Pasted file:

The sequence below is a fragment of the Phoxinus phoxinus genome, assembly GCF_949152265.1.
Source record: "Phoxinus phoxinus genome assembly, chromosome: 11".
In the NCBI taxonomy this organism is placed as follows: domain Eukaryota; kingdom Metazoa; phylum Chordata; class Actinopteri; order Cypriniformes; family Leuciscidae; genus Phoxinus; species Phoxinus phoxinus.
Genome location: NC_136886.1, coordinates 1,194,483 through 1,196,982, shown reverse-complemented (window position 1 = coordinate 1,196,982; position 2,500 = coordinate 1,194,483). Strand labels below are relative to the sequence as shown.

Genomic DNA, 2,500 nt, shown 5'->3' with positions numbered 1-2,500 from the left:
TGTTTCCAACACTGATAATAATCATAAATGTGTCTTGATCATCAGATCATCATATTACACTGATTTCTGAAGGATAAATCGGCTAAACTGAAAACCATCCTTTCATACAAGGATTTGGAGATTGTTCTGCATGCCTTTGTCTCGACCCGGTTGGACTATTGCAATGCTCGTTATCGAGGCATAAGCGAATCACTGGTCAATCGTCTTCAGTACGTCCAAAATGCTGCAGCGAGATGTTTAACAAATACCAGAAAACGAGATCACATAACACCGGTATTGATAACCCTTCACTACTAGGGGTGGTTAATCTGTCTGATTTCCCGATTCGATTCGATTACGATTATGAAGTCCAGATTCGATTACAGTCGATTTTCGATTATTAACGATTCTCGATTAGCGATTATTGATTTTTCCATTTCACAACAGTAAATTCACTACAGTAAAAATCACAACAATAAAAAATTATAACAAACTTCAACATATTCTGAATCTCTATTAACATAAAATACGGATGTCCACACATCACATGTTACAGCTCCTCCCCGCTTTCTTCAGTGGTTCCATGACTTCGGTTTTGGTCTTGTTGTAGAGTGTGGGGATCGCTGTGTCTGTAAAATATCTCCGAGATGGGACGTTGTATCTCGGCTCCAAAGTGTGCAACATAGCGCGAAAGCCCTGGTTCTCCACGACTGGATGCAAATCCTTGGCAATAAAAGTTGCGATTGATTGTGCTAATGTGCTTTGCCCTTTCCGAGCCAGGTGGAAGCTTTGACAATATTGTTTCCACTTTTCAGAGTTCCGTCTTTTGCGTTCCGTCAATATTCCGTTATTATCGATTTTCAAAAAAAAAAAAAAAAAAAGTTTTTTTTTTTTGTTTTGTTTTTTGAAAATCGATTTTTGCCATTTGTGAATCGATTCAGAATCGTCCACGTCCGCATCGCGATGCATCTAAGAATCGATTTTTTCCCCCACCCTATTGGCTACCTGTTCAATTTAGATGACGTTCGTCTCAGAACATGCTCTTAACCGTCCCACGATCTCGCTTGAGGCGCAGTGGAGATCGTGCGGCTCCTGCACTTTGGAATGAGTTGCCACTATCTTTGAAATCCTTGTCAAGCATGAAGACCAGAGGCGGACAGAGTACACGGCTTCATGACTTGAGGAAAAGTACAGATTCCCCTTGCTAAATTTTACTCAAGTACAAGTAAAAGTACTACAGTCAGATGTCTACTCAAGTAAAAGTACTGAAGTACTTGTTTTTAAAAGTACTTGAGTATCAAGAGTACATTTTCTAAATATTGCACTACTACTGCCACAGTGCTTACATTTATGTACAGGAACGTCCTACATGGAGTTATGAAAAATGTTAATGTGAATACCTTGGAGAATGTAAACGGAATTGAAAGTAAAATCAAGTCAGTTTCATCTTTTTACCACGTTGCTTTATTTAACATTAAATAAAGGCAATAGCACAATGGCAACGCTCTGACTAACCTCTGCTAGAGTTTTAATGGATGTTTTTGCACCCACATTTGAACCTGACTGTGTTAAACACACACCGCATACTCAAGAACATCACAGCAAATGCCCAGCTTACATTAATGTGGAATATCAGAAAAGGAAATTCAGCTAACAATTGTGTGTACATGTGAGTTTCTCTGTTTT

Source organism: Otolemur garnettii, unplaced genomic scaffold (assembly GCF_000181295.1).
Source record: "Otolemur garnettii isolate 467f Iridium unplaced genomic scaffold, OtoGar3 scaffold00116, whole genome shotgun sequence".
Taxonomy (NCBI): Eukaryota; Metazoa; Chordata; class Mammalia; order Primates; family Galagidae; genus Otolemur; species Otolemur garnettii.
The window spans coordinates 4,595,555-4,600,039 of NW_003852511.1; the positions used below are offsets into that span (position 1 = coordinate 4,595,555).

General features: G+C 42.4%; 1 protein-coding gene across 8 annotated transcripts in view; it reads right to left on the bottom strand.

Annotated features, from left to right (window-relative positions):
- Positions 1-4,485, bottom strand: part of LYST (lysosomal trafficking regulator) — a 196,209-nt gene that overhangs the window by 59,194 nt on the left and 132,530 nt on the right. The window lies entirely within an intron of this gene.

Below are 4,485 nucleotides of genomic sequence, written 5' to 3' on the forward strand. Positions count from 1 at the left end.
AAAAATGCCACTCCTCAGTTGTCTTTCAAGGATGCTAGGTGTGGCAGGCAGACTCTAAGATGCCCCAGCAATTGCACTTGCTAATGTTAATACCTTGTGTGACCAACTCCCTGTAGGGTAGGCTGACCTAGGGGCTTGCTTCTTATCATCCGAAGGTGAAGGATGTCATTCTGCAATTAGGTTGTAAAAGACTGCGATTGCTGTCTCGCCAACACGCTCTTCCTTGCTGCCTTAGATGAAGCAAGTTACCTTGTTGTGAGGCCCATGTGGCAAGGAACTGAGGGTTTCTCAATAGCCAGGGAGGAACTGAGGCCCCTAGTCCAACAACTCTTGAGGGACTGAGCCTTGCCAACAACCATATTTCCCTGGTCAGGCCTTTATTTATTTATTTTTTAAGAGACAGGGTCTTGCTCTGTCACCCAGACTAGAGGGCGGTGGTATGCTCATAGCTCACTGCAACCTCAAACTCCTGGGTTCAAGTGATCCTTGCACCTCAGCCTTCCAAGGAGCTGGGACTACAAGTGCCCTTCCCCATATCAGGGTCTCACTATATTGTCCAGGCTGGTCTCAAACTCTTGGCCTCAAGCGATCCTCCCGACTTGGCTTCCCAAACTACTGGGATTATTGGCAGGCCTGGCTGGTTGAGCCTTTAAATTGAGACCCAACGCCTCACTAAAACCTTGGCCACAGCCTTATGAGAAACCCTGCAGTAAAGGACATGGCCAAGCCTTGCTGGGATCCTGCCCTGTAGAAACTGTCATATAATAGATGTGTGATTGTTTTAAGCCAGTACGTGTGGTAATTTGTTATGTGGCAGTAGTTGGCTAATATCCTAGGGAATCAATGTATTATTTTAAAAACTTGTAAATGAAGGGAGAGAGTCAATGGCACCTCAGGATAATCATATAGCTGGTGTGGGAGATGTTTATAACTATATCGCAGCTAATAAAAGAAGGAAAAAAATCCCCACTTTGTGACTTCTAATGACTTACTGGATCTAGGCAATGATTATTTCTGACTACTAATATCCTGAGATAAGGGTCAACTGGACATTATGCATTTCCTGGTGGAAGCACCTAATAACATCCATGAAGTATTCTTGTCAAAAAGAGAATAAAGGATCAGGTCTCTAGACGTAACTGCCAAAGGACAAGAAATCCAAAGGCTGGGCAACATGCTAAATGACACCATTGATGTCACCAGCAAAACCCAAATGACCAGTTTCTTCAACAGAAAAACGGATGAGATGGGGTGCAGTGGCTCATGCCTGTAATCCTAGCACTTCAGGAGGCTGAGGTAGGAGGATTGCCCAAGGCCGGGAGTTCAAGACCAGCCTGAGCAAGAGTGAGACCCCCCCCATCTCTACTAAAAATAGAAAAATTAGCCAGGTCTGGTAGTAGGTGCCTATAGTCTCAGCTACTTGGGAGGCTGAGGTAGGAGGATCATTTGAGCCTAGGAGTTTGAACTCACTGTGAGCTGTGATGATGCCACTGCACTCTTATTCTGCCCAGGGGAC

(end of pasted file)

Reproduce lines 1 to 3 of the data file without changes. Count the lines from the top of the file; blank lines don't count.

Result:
The sequence below is a fragment of the Phoxinus phoxinus genome, assembly GCF_949152265.1.
Source record: "Phoxinus phoxinus genome assembly, chromosome: 11".
In the NCBI taxonomy this organism is placed as follows: domain Eukaryota; kingdom Metazoa; phylum Chordata; class Actinopteri; order Cypriniformes; family Leuciscidae; genus Phoxinus; species Phoxinus phoxinus.